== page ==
Random Notes About the Recession

I have very mixed feelings about the Recession right now. On the one hand, Wall Street seems to be doing well. Steve's firm just paid back all its TARP money with interest this month. There were ready to give the money back a few weeks ago, but Elizabeth Warren was worried that that they couldn't really afford to give the money back yet. She made them sit on the cash for a few weeks.

So, can't we just say bailing out banks was a good policy and that we can stop it with the damn tea parties?

On the other hand, Wall Street may have picked itself enough to pay back its loans, but people aren't seeing a rebound in other industries or in their pockets.

Megan McArdle has been writing about the economic downturn and the middle class. She has a nice Atlantic article on what the middle class is spending on during the recession. When it's online, I'll link to it. She also blogged about what happens to friendships when there are wealth disparities. The 11D household is going to be watching every cent until the rest of the year and is avidly following stories regarding budgeting.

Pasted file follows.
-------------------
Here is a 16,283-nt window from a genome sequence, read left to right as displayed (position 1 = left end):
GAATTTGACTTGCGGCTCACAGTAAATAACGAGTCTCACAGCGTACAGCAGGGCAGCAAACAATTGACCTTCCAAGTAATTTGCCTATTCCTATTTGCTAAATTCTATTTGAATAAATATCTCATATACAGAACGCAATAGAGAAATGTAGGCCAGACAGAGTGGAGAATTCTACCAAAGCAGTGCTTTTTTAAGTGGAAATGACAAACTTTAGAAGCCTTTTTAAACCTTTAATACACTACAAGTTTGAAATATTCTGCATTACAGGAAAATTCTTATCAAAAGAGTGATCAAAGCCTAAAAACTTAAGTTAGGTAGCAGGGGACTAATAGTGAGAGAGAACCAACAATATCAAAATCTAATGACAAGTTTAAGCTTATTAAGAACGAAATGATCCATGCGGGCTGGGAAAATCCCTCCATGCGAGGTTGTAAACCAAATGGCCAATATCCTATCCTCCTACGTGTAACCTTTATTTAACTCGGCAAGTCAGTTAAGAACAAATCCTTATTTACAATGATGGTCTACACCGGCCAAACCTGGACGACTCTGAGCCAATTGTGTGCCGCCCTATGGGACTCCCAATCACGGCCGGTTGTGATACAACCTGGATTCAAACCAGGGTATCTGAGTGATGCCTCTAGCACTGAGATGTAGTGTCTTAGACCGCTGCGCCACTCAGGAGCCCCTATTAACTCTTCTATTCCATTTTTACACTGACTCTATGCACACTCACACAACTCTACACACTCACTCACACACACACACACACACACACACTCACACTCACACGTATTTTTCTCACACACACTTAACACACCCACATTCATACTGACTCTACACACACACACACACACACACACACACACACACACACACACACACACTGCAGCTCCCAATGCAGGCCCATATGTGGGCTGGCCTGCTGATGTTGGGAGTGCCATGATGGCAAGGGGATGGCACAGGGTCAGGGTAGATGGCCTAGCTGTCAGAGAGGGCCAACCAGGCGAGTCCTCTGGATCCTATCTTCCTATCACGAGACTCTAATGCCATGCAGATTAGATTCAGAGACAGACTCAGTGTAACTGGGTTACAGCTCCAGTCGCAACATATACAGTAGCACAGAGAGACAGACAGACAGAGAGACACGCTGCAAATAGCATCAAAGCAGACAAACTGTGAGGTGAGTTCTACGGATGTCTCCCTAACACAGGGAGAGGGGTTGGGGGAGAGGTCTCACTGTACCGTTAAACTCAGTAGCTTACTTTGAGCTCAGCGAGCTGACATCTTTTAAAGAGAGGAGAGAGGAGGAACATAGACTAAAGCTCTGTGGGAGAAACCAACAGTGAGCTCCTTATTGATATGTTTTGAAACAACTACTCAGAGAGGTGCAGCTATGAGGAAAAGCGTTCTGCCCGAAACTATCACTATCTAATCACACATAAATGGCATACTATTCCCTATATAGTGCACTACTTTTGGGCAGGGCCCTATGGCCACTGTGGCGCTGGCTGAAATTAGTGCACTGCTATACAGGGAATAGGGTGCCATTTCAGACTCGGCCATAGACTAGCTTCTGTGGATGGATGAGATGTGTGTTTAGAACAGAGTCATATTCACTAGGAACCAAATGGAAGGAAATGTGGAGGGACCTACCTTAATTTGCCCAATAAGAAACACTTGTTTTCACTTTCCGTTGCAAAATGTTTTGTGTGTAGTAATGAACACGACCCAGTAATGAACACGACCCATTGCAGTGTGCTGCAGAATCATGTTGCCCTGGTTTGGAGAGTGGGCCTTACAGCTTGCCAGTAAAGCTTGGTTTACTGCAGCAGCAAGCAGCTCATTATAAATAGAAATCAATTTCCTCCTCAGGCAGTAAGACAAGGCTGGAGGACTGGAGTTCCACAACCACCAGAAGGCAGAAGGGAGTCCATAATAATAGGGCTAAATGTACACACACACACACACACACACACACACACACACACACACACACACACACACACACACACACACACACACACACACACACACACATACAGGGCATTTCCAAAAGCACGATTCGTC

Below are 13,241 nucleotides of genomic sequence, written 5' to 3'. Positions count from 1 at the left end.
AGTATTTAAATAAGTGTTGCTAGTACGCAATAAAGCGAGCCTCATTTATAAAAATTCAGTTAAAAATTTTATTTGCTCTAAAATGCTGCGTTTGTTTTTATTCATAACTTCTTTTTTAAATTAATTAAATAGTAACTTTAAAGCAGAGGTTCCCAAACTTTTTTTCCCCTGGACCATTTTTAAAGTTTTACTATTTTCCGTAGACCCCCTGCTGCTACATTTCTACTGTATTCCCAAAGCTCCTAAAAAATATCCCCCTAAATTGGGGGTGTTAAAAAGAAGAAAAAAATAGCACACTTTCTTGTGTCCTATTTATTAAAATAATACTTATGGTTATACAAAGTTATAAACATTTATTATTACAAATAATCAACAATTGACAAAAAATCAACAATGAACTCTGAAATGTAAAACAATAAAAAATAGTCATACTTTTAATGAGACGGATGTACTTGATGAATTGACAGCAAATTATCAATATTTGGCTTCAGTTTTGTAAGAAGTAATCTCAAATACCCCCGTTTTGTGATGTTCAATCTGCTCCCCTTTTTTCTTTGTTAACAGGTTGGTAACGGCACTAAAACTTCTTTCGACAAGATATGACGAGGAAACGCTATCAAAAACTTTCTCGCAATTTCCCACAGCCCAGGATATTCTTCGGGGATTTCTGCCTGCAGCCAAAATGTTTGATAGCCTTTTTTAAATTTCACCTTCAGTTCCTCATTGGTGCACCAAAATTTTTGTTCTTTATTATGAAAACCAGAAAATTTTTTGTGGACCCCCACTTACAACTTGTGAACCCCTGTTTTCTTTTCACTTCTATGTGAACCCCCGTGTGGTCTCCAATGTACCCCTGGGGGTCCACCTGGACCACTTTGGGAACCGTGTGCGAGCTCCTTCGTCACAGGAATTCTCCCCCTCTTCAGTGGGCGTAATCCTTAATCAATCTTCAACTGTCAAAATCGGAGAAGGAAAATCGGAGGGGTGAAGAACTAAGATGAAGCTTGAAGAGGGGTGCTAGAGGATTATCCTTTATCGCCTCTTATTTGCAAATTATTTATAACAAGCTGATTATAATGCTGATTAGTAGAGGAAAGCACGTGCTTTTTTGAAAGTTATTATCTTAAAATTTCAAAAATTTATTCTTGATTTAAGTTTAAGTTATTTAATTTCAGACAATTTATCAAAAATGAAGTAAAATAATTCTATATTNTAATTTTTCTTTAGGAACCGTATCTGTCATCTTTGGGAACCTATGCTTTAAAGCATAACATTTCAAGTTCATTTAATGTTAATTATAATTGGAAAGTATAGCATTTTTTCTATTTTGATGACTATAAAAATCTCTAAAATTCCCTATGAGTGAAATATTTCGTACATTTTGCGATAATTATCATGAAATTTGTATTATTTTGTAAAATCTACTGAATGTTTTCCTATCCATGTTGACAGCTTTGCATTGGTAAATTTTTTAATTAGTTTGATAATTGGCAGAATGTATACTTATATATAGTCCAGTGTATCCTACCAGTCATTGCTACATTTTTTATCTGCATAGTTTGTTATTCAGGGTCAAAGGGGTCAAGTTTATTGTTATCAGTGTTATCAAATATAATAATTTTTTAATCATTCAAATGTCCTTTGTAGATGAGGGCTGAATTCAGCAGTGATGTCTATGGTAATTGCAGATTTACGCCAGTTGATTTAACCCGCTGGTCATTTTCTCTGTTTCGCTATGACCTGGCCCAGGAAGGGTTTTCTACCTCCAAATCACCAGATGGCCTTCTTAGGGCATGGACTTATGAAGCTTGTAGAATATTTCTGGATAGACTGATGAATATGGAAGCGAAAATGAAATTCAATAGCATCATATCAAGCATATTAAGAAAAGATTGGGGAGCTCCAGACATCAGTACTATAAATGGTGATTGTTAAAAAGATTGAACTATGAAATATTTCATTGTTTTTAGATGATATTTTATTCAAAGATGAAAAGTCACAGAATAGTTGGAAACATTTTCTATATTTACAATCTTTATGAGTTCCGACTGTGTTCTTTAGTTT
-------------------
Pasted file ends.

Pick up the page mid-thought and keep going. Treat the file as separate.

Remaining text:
Barbara Ehrenreich has a great article and short audios about how the poor are faring during the recession.

2 thoughts on “Random Notes About the Recession

  1. “So, can’t we just say bailing out banks was a good policy and that we can stop it with the damn tea parties?”
    Meh. The direct bailout isn’t the only thing Wall Street is getting. Extra FDIC guarantees, a huge artifically maintained interest spread, interest on their reserves, implicit government guarantees, etc.
    I’m still waiting to riot over the BofA thing as I lost a great deal but the Merrill traders got their bonuses.

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  2. “So, can’t we just say bailing out banks was a good policy and that we can stop it with the damn tea parties?”
    Your household’s share of the federal debt is over half a million dollars (that’s what, roughly ten times the median household income?). Obviously, not all of that happened in the past five months, but at some point a tipping point arrives. Things can’t go on like this forever.

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